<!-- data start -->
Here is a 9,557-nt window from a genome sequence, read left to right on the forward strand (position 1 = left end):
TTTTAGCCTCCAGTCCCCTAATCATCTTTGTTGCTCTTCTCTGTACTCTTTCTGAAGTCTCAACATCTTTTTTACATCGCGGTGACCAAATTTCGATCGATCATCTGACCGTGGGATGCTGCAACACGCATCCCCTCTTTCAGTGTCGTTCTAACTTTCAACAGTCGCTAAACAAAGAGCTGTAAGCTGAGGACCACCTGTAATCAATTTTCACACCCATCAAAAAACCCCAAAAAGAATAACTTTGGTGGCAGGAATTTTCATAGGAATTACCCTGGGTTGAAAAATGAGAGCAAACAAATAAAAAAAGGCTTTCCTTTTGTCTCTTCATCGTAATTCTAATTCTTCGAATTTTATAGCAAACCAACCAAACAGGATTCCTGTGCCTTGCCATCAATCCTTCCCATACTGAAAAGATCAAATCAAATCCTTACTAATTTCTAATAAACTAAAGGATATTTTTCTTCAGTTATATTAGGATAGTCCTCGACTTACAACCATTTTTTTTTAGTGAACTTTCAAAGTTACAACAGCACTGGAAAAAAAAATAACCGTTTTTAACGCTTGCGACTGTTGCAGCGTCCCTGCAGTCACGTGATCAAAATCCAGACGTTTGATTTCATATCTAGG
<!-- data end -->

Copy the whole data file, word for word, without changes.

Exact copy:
Here is a 9,557-nt window from a genome sequence, read left to right on the forward strand (position 1 = left end):
TTTTAGCCTCCAGTCCCCTAATCATCTTTGTTGCTCTTCTCTGTACTCTTTCTGAAGTCTCAACATCTTTTTTACATCGCGGTGACCAAATTTCGATCGATCATCTGACCGTGGGATGCTGCAACACGCATCCCCTCTTTCAGTGTCGTTCTAACTTTCAACAGTCGCTAAACAAAGAGCTGTAAGCTGAGGACCACCTGTAATCAATTTTCACACCCATCAAAAAACCCCAAAAAGAATAACTTTGGTGGCAGGAATTTTCATAGGAATTACCCTGGGTTGAAAAATGAGAGCAAACAAATAAAAAAAGGCTTTCCTTTTGTCTCTTCATCGTAATTCTAATTCTTCGAATTTTATAGCAAACCAACCAAACAGGATTCCTGTGCCTTGCCATCAATCCTTCCCATACTGAAAAGATCAAATCAAATCCTTACTAATTTCTAATAAACTAAAGGATATTTTTCTTCAGTTATATTAGGATAGTCCTCGACTTACAACCATTTTTTTTTAGTGAACTTTCAAAGTTACAACAGCACTGGAAAAAAAAATAACCGTTTTTAACGCTTGCGACTGTTGCAGCGTCCCTGCAGTCACGTGATCAAAATCCAGACGTTTGATTTCATATCTAGG